Ann Brown was chairman of the U.S. Consumer Product Safety Commission from 1994 to 2002.
When I chaired the U.S. Consumer Product Safety Commission, I was grateful that we had authority to regulate lead in household paint. Banning the use of lead-based paint in homes has prevented brain damage in countless children over the years.
So why wouldn’t Congress allow us authority over another dangerous consumer product often made with lead?
Specifically, why not bullets?
On Tuesday, President Obama unveiled a package of executive actions that he hopes will reduce gun deaths in the United States. I urge him to put one more proposal on the table: regulating ammunition. The idea is workable, and Americans could support it.
This idea isn’t new. In 1974, the CPSC’s first chairman made clear his belief that the agency could probably regulate ammunition, and a court agreed — whereupon a frightened Congress passed laws making it impossible even to try. Now is the time for the president to begin pushing to correct that mistake.
Do I say this swayed by all the horrific mass shootings we have seen in the past few years? Only in part. These are the tragic, visible tip of an iceberg. While mass shootings attract headlines and our grief, bigger problems with guns often go unnoticed: the hundreds killed annually in intimate-partner violence; those killed by kids too young to know what pulling a trigger can do; the 21,000 Americans who commit suicide with a firearm each year.
I admire the president for doing what he did this week. But the chance of achieving even a small reduction in this carnage through executive action is, well, small. And the chance of getting more effective gun-control measures through Congress this year is about zero.
How can we do more when the National Rifle Association has persuaded Congress to put roadblocks in front of Centers for Disease Control and Prevention research into gun deaths? When more than half of Americans oppose tighter gun control even after a year of such bloodshed?
Would Americans favor regulating ammunition any more than they would favor regulating guns?
Yes, for three reasons.
First, ammunition limits are clearly not prohibited by the Second Amendment. Some communities and states around the country — Sacramento, Los Angeles and Connecticut, for example — already regulate bullets. Is this effective? In 2008, Sacramento seized thousands of rounds, identifying 156 people prohibited from owning guns or ammunition in the process, while the city’s murder rate declined more than 30 percent between 2008 and 2013. It’s been “a slam-dunk solid,” one Sacramento detective told a reporter.
More important, unlike gun limits, Americans generally support restrictions on ammunition — 80 percent of them in one 2013 Fox News poll.
And, finally, we have the technology to do it. James Holmes bought more than 4,000 rounds online before his 2012 rampage in a Colorado movie theater. Twenty years ago, when purchases were offline, it would have been tough to spot someone like that. Today it would be easy.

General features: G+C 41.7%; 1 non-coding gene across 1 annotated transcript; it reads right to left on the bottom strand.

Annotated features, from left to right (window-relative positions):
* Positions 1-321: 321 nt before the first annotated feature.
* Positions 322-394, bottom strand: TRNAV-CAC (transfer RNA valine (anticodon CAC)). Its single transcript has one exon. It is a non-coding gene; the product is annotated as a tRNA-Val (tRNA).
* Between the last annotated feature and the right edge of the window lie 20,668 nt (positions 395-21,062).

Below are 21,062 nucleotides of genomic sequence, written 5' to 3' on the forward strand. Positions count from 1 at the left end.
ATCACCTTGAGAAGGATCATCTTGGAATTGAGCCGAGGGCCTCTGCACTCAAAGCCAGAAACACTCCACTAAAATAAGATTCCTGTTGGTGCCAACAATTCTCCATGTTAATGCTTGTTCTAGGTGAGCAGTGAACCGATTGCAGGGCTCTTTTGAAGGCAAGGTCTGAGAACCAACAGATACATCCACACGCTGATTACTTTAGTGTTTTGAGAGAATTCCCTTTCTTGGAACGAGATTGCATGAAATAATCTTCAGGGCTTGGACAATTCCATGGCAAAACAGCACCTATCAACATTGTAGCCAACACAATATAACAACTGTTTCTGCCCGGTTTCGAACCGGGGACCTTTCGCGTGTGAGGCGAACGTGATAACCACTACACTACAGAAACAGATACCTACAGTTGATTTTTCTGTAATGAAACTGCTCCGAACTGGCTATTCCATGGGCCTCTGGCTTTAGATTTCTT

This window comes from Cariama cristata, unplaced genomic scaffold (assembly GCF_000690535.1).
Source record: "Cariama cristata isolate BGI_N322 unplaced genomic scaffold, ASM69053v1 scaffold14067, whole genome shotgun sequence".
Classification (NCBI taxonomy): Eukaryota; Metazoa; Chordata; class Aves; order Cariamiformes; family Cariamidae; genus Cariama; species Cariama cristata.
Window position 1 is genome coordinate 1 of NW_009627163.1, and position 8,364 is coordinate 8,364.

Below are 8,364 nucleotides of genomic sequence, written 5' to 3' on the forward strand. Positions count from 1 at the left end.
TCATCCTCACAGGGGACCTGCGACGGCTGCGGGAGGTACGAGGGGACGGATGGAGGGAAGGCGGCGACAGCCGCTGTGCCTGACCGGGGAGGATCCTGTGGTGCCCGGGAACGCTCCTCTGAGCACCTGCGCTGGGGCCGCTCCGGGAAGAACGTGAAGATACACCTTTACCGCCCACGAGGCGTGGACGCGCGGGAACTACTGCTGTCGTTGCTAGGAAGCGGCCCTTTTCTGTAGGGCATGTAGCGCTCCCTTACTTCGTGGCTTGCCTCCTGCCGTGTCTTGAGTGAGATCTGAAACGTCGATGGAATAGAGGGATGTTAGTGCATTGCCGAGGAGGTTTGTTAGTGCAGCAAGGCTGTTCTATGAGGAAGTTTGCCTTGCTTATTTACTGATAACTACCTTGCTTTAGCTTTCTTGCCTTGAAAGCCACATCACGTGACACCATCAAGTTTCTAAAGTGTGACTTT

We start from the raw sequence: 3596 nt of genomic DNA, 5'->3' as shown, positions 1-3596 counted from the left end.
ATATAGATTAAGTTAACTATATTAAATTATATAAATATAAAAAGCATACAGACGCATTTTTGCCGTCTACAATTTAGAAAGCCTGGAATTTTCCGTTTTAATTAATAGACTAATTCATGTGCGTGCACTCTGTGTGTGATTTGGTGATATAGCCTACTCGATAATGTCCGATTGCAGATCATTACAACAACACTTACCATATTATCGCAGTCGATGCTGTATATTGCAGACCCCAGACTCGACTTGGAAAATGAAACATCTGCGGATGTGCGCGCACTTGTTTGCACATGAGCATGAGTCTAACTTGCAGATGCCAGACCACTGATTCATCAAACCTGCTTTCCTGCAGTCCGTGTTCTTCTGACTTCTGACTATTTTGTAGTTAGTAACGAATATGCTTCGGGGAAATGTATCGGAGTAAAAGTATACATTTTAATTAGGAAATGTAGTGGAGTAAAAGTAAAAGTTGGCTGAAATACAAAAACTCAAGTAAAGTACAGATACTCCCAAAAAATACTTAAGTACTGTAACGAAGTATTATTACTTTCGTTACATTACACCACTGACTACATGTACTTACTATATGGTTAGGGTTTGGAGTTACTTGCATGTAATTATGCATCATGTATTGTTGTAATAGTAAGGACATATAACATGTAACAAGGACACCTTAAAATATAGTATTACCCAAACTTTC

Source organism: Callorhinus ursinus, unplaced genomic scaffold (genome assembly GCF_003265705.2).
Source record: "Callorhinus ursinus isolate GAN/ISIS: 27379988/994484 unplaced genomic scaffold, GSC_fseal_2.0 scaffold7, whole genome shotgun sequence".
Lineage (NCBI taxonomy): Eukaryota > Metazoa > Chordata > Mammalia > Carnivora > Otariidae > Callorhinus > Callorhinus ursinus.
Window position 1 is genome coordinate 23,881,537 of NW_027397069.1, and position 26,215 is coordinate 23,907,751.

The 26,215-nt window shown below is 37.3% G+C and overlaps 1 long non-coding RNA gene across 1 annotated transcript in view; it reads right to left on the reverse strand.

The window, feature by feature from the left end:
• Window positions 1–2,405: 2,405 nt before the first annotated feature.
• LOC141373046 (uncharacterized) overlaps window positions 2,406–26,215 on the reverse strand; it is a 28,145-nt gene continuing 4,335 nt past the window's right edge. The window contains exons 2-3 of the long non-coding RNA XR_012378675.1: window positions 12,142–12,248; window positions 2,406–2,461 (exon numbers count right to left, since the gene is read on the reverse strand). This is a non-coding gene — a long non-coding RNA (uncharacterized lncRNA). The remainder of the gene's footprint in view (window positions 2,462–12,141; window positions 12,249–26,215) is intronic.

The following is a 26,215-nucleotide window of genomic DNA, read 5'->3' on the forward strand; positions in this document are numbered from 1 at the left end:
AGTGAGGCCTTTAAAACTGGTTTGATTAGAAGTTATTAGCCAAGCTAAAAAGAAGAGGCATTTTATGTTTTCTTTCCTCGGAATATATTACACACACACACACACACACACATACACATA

Why should my old agency be the one to do the regulating?
One reason: We need a national standard. Having a hodgepodge of agencies and regulations govern ammunition would make flouting any regulation as simple as, say, driving across the Key Bridge from the District to Virginia.
Second, we need an authority that knows that one size does not fit all.
That is the Consumer Product Safety Commission. Under Republican and Democratic presidents, the commission has worked with manufacturers to create flexible guidelines for all kinds of hazardous products. It didn’t ban cribs, walkers, toasters — or paint. It worked out ways to address what made them dangerous — and saved children in the process.
The same flexible approach can work with ammunition. When someone who may be dangerous is prevented from buying ammunition, any gun he has hidden becomes like a car without gas: a useless hunk of metal.
There are many ways to move ahead. We could license ammunition purchases like drivers, ban online purchases and mandate background checks for buyers. But it would be pointless for me to outline the precise steps that should be taken up front — except for the first one: ending Congress’s disgraceful attempt to chill research. Funding to study regulating ammunition should begin now.
Times and cultures change.
When I was chair of the CPSC, I would have laughed if you told me same-sex marriage would become legal. It did. In 1984, a nonprofit staffer first thought up family and medical leave. It passed a decade later. Obamacare? Key parts of it can be traced back 25 years to the conservative Heritage Foundation. Today, it’s law. What we can’t win in 2016 we might win in 2020.
And regulating ammunition should attract some Republican support. In 2007, California condors were being poisoned by lead ammunition in carcasses left behind by hunters. To save them, Republican Gov. Arnold Schwarzenegger signed a bill banning lead ammunition in state wilderness areas. Do Republicans believe in regulating ammunition to save condors but not children? I don’t think so.
It’s time to propose a step that won’t trigger a constitutional debate and to move forward on an idea that Americans favor in addition to ones they oppose. It’s time to start exploring sensible ways to stop gun violence and save lives by regulating ammunition.